“It’s not Disneyland,” our rafting guide Tom said after I thanked him again and tipped him. He was referring to the French Broad River, specifically Section 9, between Barnard and Stackhouse. Some of this river was running inside me as Catherine and I drove back to Hot Springs and tried to make sense of what had just happened.
She had rafted whitewater before, as had I, and we had both chuckled over the release form that mentioned the possibility of death, paralysis, and serious injury. Section nine is generally referred to as “intermediate,” its rapids not as big or complicated as the Ocoee or the Gauley.
Tom’s appearance ran counter to the scruffy, vagabond raft guide stereotype. He looked about my age (50s), and he was cleanshaven. No hippie swagger. He seemed like he might be a trout fisherman, that he might have a mortgage. I’d been hoping we’d get the skinny hippie kid, who had the longest hair, or Jason, the wise-cracking trip leader with the frizzy red pony tail and scraggly beard who stood at the front of the school bus shuttle and delivered a monologue on the passing landmarks. “There’s Beauty Salon, where she does three hair styles: the Mohawk, the mullet, or the combo.”
Tom, I speculated to Catherine, was a retired journalist who was learning the trade of raft guiding as an antidote to city council and school board meetings.
When he found out he had three teachers in his boat, he ribbed us mercilessly, just revenge, he said, for all the troubles he’d had in school. The middle school science teacher couldn’t tell backwards from forwards, according to Tom. When he caught me winking at Catherine as he described the course of this river to the Tennessee and beyond, he said, “You know something about rivers, professor?”
I confessed to paddling a bit but not much whitewater.
“I guess you know then, that the Tennessee flows north, like the French Broad.”
The French Broad, he told us, was the third oldest river in the world, behind the Nile and the New River. There had been two Broad rivers at one time, and this one was complemented with the adjective because of the nation that occupied this part of the country a few centuries ago.
Our boat had six adults, and the other five boats in the group included a child or two in their crew. Tom complained about having to wait on the others, and after about 15 minutes on the water, we considered ourselves the most advanced crew in our group.
When the whole group stopped to jump off a rock, most of our crew declined, thinking perhaps that we wouldn’t get wet on this trip because we were negotiating each rapid with such ease. As we approached the entrance to each run, Tom would tell us how we planned to run it. Our job was to paddle forward, paddle backward, or stop when he said so. Another thing we were supposed to do: lean when he commanded it.
Catherine and I were in the front of the raft. As we approached “S turn,” I was pretty sure that Tom meant to bounce off the big rock on my side. Bounce we did, and I thought, no big deal, until I went flying, landed underwater, and stayed there for a time.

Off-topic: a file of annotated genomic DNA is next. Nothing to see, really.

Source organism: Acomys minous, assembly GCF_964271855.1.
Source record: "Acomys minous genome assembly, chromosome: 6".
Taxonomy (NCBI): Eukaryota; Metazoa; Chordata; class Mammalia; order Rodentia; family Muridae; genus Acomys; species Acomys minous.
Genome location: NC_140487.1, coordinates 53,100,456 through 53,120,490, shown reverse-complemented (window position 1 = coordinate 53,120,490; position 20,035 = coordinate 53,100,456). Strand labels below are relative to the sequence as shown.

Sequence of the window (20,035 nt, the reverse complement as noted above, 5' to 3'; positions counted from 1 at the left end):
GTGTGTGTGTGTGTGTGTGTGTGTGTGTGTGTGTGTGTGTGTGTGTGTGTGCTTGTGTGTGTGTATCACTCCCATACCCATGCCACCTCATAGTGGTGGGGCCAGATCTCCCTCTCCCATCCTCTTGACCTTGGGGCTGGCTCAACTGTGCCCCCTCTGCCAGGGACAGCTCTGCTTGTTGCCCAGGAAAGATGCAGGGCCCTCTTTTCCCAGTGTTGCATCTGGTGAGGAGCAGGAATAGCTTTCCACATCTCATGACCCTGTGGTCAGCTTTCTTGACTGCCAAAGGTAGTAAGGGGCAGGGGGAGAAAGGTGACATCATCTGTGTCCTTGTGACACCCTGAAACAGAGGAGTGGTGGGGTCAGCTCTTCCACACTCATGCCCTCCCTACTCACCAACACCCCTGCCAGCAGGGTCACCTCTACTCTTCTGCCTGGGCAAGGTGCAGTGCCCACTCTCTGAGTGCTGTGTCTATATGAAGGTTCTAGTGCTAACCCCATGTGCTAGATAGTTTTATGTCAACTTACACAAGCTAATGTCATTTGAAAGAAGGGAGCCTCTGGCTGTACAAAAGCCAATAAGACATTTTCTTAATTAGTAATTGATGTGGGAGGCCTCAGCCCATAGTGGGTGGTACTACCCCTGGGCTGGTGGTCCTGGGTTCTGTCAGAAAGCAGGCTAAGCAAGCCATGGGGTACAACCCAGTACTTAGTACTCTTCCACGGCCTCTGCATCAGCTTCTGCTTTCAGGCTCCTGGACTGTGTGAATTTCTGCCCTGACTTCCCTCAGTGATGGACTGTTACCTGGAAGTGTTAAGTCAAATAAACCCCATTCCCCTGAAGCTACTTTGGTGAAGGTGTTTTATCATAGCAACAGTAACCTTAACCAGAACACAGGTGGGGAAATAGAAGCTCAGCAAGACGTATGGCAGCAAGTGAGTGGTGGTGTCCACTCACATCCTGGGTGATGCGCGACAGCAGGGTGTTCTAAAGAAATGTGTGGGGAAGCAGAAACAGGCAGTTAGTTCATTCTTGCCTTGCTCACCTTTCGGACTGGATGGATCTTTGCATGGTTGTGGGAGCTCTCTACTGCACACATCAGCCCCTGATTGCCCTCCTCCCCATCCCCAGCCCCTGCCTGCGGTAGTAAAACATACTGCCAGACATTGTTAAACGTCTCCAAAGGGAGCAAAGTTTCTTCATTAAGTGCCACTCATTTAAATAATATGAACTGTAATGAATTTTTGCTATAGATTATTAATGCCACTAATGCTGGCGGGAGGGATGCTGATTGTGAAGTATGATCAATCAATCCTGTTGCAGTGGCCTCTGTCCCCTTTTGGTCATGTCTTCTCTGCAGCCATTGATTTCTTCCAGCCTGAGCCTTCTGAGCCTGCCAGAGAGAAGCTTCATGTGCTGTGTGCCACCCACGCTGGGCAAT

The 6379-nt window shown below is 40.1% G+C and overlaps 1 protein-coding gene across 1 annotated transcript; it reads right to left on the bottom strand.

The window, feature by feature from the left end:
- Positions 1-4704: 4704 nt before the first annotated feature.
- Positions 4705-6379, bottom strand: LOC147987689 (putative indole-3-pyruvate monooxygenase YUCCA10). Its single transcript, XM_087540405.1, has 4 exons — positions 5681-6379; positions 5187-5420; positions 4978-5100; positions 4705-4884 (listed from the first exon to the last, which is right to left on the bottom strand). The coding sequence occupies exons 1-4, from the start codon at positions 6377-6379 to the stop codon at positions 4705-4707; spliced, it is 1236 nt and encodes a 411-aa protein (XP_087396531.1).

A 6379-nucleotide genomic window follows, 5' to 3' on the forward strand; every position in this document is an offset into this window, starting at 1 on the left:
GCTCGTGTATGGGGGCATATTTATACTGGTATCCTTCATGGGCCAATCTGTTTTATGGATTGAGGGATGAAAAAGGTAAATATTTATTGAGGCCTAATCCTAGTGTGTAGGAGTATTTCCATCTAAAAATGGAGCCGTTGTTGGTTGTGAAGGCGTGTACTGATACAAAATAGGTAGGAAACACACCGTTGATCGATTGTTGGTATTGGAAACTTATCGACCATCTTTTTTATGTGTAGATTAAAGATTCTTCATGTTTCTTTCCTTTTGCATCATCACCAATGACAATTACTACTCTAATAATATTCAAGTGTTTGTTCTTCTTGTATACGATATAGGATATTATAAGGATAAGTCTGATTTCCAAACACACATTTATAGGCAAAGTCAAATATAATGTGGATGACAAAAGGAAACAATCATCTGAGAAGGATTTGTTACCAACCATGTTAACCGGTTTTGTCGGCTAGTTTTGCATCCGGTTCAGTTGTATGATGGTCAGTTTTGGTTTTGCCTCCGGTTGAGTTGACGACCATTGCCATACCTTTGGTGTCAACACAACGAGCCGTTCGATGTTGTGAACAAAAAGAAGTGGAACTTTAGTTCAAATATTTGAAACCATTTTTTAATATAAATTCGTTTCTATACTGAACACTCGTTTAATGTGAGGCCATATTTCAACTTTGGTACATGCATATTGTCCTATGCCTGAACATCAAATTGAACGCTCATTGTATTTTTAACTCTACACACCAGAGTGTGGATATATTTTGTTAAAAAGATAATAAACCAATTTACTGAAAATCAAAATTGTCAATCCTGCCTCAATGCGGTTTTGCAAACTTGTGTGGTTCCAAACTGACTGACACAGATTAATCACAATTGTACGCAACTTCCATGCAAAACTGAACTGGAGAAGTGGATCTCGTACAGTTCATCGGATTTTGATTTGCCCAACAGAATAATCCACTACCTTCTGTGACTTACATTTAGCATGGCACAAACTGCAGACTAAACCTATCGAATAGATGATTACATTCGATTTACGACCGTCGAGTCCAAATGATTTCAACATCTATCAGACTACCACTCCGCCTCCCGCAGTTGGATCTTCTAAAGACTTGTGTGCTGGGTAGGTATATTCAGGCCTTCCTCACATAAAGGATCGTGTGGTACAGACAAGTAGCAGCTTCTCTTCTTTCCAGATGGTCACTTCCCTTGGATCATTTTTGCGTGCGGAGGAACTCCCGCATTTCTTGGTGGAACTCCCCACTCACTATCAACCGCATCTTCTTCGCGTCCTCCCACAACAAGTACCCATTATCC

When I surfaced, Catherine was a ways downstream from me, and the skinny hippie kid stood up in his raft and threw her a rope, a perfect strike from 20 yards. There was a lot of yelling (“Swim toward the boat!”) and maneuvering. I kept my feet up as I was told and I hung onto my paddle and somebody else’s. I really didn’t understand the urgency of it all. The water was a comfortable temperature.
There was Tom, next to a rock on the left bank, flipping our raft right side up and hauling aboard three of our crew, including Catherine.
Jason hoisted me into his raft and then pulled a couple of other people in on top of me. There was panic in the wisecracker’s voice when he shouted, “I’m overloaded!” And we started going faster toward something, but all I could see was the bottom of the raft and other people’s lower extremities.
The source of his panic was pillow rock, the next rapid, which was upon us as I was treading water wondering what all the commotion was about. Swimming through pillow rock rapid, Tom later told me, would not have been fun.
Once we were all safe and back in our proper boats, the other guides were merciless in their kidding of Tom. They told him that the pictures of the spill/rescue would be displayed on the wall of shame back at the outpost. “What happened, Tom?’ they kept saying over and over. I started to feel a little sorry for him.
At our lunch stop, Jason explained that it had been 10 years since Tom had flipped a raft, that he had guided on the river for 32 years, longer than anybody else. Our capsizing and flailing in the water was historical in its rarity.
Tom was a little quieter for the rest of the run—which included more Class III rapids—but he did not let our mishap affect his confidence or decisiveness. The rest of our runs were immaculate, and we still went through first in the group so that we could watch as the others got stuck on the rocks or turned
Tom didn’t blame us for the spill. He did allude to an order to lean at one point, which neither Catherine nor I heard. No matter. Having swum and ingested part of Section 9 gave us a respect for this “intermediate” river and its unpredictability, as well as a good story with some mystery at its center. I doubt a day at Splash Country would be as enlightening, though I could be wrong.